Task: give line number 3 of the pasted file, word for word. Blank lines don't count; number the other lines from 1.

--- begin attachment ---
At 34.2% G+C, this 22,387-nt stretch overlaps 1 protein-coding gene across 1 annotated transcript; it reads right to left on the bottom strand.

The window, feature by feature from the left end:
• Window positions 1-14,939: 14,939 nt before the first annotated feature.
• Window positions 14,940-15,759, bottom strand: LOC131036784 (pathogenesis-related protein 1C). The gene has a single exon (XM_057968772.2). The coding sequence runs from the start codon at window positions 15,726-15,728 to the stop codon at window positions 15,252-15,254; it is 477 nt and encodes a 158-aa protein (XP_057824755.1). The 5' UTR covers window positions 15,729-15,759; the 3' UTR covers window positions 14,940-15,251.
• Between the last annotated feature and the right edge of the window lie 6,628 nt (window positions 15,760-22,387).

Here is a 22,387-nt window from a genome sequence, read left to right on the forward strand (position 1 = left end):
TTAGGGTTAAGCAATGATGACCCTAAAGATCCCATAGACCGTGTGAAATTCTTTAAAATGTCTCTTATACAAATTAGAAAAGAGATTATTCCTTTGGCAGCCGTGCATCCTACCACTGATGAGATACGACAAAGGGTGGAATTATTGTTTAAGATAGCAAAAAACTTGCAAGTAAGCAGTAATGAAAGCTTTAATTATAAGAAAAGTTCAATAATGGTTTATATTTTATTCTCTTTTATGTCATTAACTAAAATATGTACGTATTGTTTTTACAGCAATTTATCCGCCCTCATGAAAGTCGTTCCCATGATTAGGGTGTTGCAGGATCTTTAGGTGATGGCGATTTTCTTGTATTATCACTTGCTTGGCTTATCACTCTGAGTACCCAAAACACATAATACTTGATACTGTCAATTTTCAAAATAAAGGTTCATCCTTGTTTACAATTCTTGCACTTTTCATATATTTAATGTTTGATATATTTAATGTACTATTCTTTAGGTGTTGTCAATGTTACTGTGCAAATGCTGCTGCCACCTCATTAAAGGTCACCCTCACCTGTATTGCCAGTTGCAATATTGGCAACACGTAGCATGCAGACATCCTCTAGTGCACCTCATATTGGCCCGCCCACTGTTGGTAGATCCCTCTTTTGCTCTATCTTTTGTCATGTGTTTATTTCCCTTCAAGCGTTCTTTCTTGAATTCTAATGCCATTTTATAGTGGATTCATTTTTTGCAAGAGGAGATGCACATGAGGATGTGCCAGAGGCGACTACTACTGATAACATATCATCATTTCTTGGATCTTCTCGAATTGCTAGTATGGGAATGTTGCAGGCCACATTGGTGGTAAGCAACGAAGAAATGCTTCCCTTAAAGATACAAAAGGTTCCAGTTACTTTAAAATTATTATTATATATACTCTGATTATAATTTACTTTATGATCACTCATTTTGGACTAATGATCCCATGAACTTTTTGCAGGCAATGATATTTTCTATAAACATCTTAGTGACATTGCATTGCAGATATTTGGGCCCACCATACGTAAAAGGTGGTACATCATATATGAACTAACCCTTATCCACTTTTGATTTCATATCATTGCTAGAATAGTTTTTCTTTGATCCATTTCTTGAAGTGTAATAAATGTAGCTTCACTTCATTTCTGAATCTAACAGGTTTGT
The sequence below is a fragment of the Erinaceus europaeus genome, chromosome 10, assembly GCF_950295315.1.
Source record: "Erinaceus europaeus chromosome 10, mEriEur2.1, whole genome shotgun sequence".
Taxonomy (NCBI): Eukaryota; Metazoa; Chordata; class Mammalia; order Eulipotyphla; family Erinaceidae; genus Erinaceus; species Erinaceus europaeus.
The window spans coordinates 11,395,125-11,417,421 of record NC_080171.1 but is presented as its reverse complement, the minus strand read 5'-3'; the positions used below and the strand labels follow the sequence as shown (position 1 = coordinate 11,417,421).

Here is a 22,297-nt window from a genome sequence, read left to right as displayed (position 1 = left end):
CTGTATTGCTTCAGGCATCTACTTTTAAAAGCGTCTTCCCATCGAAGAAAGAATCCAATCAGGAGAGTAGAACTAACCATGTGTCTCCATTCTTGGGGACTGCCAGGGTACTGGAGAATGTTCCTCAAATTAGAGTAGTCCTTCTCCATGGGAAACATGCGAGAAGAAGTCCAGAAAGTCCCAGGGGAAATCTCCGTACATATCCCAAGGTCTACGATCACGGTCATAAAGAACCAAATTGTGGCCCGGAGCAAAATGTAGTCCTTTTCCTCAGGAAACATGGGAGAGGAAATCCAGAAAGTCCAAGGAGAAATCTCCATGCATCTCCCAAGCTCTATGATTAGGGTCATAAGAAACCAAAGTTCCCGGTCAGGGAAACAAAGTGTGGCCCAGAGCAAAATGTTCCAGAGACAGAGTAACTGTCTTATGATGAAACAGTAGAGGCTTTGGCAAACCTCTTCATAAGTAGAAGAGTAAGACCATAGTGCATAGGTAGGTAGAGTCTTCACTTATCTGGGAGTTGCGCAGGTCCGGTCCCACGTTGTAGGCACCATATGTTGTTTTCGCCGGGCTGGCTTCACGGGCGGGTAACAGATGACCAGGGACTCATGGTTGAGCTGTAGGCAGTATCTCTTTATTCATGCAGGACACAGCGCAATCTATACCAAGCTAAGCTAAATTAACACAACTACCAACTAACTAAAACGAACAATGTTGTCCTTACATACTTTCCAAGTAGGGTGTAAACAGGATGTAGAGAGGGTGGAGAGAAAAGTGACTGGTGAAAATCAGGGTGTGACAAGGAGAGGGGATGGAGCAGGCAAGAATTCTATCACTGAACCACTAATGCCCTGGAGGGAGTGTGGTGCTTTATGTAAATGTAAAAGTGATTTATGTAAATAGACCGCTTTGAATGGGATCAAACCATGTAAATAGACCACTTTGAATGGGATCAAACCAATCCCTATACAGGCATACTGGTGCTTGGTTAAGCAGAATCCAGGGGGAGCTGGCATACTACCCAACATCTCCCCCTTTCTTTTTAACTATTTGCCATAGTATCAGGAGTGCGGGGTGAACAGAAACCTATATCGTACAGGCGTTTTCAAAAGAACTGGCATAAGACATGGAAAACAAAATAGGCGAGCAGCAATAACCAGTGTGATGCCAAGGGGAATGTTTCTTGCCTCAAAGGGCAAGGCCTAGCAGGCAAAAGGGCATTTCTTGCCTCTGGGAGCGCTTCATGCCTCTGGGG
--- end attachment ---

• Window positions 1-14,939: 14,939 nt before the first annotated feature.